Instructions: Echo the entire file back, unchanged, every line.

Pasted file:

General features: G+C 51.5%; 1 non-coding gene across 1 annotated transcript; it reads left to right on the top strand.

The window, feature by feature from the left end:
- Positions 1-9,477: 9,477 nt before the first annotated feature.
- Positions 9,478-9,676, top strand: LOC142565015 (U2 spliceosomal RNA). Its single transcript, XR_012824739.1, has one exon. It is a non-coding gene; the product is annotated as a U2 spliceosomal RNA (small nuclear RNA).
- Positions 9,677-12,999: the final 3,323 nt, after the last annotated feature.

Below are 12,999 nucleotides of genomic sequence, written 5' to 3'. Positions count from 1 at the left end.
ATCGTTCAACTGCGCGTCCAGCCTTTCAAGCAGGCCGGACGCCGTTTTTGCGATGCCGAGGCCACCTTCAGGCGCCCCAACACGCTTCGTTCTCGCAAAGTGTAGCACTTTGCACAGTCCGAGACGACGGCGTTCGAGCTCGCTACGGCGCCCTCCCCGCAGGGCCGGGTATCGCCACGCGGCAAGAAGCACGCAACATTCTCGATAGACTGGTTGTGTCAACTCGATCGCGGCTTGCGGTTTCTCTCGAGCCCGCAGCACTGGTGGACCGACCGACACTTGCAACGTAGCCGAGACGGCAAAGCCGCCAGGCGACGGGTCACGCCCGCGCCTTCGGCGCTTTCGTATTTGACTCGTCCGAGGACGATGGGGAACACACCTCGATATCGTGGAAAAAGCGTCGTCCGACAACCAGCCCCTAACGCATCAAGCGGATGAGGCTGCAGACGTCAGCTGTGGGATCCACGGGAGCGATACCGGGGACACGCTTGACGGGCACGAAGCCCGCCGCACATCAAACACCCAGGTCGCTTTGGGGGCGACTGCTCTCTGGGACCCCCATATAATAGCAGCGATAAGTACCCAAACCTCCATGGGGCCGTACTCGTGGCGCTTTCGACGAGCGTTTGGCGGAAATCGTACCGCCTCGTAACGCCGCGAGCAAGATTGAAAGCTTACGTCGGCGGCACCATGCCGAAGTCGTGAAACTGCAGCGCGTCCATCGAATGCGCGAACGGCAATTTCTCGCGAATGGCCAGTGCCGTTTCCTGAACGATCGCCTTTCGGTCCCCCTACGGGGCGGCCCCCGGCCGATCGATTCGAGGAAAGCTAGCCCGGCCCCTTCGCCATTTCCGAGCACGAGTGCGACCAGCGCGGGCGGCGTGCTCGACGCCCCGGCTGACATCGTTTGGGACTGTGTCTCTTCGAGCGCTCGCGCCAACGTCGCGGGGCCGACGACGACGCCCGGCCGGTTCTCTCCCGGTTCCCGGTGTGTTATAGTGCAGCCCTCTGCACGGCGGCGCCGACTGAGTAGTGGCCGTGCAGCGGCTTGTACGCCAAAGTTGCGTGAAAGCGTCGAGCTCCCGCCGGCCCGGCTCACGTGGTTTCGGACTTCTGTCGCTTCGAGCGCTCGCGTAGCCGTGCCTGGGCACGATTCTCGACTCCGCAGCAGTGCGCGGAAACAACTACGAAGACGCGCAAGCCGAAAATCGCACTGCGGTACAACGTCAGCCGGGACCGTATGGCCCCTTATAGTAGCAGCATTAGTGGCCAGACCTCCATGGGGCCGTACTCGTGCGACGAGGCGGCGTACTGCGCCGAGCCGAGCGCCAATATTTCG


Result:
General features: G+C 51.5%; 1 non-coding gene across 1 annotated transcript; it reads left to right on the top strand.

The window, feature by feature from the left end:
- Positions 1-9,477: 9,477 nt before the first annotated feature.
- Positions 9,478-9,676, top strand: LOC142565015 (U2 spliceosomal RNA). Its single transcript, XR_012824739.1, has one exon. It is a non-coding gene; the product is annotated as a U2 spliceosomal RNA (small nuclear RNA).
- Positions 9,677-12,999: the final 3,323 nt, after the last annotated feature.

Below are 12,999 nucleotides of genomic sequence, written 5' to 3'. Positions count from 1 at the left end.
ATCGTTCAACTGCGCGTCCAGCCTTTCAAGCAGGCCGGACGCCGTTTTTGCGATGCCGAGGCCACCTTCAGGCGCCCCAACACGCTTCGTTCTCGCAAAGTGTAGCACTTTGCACAGTCCGAGACGACGGCGTTCGAGCTCGCTACGGCGCCCTCCCCGCAGGGCCGGGTATCGCCACGCGGCAAGAAGCACGCAACATTCTCGATAGACTGGTTGTGTCAACTCGATCGCGGCTTGCGGTTTCTCTCGAGCCCGCAGCACTGGTGGACCGACCGACACTTGCAACGTAGCCGAGACGGCAAAGCCGCCAGGCGACGGGTCACGCCCGCGCCTTCGGCGCTTTCGTATTTGACTCGTCCGAGGACGATGGGGAACACACCTCGATATCGTGGAAAAAGCGTCGTCCGACAACCAGCCCCTAACGCATCAAGCGGATGAGGCTGCAGACGTCAGCTGTGGGATCCACGGGAGCGATACCGGGGACACGCTTGACGGGCACGAAGCCCGCCGCACATCAAACACCCAGGTCGCTTTGGGGGCGACTGCTCTCTGGGACCCCCATATAATAGCAGCGATAAGTACCCAAACCTCCATGGGGCCGTACTCGTGGCGCTTTCGACGAGCGTTTGGCGGAAATCGTACCGCCTCGTAACGCCGCGAGCAAGATTGAAAGCTTACGTCGGCGGCACCATGCCGAAGTCGTGAAACTGCAGCGCGTCCATCGAATGCGCGAACGGCAATTTCTCGCGAATGGCCAGTGCCGTTTCCTGAACGATCGCCTTTCGGTCCCCCTACGGGGCGGCCCCCGGCCGATCGATTCGAGGAAAGCTAGCCCGGCCCCTTCGCCATTTCCGAGCACGAGTGCGACCAGCGCGGGCGGCGTGCTCGACGCCCCGGCTGACATCGTTTGGGACTGTGTCTCTTCGAGCGCTCGCGCCAACGTCGCGGGGCCGACGACGACGCCCGGCCGGTTCTCTCCCGGTTCCCGGTGTGTTATAGTGCAGCCCTCTGCACGGCGGCGCCGACTGAGTAGTGGCCGTGCAGCGGCTTGTACGCCAAAGTTGCGTGAAAGCGTCGAGCTCCCGCCGGCCCGGCTCACGTGGTTTCGGACTTCTGTCGCTTCGAGCGCTCGCGTAGCCGTGCCTGGGCACGATTCTCGACTCCGCAGCAGTGCGCGGAAACAACTACGAAGACGCGCAAGCCGAAAATCGCACTGCGGTACAACGTCAGCCGGGACCGTATGGCCCCTTATAGTAGCAGCATTAGTGGCCAGACCTCCATGGGGCCGTACTCGTGCGACGAGGCGGCGTACTGCGCCGAGCCGAGCGCCAATATTTCG